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Field Notes – October 2018

Field Notes – October 2018

It’s October, when spooky decorations are everywhere you look. In keeping with the season, in this issue we’re talking about some of the scariest things in agriculture.

David Redhage starts us off with a tough question: Which is the more frightening – a deadly plague, or a new genetic engineering technique that could potentially result in the extinction of entire species?

The rest of this month’s newsletter focuses on another chilling topic: the misuse of synthetic pesticides.

Oftentimes, efforts to reduce pesticide use stem from a desire to protect non-target plants and animals. It’s important, though, to remember to protect the people who work on farms and ranches from pesticide exposure as well.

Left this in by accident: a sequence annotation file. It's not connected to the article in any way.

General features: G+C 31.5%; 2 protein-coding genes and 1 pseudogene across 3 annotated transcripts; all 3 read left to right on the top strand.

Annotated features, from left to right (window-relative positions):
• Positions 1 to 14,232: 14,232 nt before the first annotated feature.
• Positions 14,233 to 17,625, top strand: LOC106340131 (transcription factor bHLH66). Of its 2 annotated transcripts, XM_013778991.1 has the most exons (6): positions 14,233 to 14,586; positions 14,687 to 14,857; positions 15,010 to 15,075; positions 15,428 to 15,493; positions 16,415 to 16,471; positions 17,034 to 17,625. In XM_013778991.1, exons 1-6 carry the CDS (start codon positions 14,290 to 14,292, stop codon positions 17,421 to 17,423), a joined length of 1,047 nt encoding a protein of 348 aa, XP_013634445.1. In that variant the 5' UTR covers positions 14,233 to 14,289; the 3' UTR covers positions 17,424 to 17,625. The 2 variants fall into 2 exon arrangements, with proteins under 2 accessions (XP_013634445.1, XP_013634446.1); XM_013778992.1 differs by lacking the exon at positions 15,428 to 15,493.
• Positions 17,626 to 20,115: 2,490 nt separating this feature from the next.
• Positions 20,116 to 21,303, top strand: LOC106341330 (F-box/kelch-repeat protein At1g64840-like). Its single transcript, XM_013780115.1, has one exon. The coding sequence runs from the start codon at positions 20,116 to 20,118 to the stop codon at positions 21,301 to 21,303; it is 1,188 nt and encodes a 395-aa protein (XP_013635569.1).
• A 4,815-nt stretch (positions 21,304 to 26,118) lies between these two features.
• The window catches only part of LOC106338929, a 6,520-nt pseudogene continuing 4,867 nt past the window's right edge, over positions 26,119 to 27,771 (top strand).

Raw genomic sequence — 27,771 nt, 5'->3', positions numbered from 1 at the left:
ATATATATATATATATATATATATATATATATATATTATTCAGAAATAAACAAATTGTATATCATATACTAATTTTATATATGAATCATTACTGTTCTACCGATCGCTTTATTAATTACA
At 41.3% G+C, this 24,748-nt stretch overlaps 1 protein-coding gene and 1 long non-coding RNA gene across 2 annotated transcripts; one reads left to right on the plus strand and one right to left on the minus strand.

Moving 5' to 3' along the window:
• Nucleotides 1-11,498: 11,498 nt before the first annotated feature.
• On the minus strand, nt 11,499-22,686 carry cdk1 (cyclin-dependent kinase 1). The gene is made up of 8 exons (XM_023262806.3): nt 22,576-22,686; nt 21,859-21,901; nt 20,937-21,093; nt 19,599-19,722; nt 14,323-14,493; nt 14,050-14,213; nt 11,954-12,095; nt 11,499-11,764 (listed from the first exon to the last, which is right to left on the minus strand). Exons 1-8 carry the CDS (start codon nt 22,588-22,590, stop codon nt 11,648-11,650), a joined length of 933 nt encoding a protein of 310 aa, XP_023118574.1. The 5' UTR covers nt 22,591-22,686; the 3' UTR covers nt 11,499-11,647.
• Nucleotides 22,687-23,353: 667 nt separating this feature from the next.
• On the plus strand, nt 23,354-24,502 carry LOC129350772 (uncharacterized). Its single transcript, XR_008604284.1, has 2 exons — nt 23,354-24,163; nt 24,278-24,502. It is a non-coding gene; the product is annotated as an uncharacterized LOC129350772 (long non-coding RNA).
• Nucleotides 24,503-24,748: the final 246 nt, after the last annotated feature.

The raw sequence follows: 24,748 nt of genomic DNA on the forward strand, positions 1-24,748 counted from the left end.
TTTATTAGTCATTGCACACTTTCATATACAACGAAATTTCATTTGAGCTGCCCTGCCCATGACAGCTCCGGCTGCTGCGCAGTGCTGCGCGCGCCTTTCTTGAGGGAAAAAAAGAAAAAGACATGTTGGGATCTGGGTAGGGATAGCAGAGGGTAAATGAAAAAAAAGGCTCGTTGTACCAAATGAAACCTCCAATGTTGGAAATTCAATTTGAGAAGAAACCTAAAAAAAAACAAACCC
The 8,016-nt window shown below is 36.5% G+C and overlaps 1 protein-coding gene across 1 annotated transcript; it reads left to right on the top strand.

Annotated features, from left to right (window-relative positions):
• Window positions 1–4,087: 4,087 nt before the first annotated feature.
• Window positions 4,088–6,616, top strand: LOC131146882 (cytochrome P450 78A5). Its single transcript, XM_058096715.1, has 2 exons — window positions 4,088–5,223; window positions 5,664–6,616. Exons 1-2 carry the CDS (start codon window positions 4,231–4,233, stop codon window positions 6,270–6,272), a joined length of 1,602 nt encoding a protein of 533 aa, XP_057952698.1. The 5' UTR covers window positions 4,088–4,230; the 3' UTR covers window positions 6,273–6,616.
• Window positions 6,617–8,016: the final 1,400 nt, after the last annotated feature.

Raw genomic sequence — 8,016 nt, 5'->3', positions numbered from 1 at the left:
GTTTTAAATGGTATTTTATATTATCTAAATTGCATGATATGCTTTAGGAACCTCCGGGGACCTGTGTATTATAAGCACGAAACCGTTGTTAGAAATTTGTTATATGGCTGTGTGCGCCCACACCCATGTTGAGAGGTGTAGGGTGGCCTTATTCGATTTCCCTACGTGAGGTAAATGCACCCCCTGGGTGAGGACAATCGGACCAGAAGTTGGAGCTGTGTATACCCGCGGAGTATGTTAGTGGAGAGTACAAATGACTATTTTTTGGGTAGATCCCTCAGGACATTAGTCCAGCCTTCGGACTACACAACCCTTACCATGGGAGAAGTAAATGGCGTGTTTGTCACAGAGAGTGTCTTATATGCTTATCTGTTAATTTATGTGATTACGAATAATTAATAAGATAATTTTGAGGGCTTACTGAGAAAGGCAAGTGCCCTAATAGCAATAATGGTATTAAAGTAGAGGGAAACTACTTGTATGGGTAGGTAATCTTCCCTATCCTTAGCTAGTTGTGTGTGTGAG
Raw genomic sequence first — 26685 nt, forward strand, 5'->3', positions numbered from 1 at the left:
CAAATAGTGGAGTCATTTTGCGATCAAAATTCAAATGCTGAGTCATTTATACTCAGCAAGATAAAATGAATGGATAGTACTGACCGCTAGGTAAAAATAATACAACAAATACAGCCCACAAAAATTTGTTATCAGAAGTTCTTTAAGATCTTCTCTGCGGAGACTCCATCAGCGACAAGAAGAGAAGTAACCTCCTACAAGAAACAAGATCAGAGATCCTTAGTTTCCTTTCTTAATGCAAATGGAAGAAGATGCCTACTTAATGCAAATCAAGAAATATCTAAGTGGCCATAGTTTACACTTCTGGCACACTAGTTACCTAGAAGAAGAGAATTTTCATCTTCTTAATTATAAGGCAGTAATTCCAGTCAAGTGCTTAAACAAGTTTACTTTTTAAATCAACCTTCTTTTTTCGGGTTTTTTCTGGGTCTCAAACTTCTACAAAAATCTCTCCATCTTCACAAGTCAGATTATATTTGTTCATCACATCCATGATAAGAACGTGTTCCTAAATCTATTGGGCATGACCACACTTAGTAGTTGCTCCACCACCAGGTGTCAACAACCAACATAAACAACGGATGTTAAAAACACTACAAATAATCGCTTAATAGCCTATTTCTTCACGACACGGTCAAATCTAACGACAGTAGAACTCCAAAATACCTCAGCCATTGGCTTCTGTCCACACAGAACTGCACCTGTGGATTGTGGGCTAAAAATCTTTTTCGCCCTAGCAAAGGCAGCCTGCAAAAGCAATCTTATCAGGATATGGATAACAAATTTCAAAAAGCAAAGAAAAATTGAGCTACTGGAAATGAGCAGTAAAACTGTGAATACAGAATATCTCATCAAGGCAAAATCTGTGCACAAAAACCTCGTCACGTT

Neonics are some of the most widely used pesticides today, catching much of the blame for bees’ current plight. New research suggests that neonics not only poison bees, but are actually addictive to them – yet the chemicals are used far more than necessary.

One technique we’ve tried for reducing pesticide use on the Kerr Ranch is using goats instead of sprays to control brush.

Field Notes – October 2018 (PDF, 420 KB)
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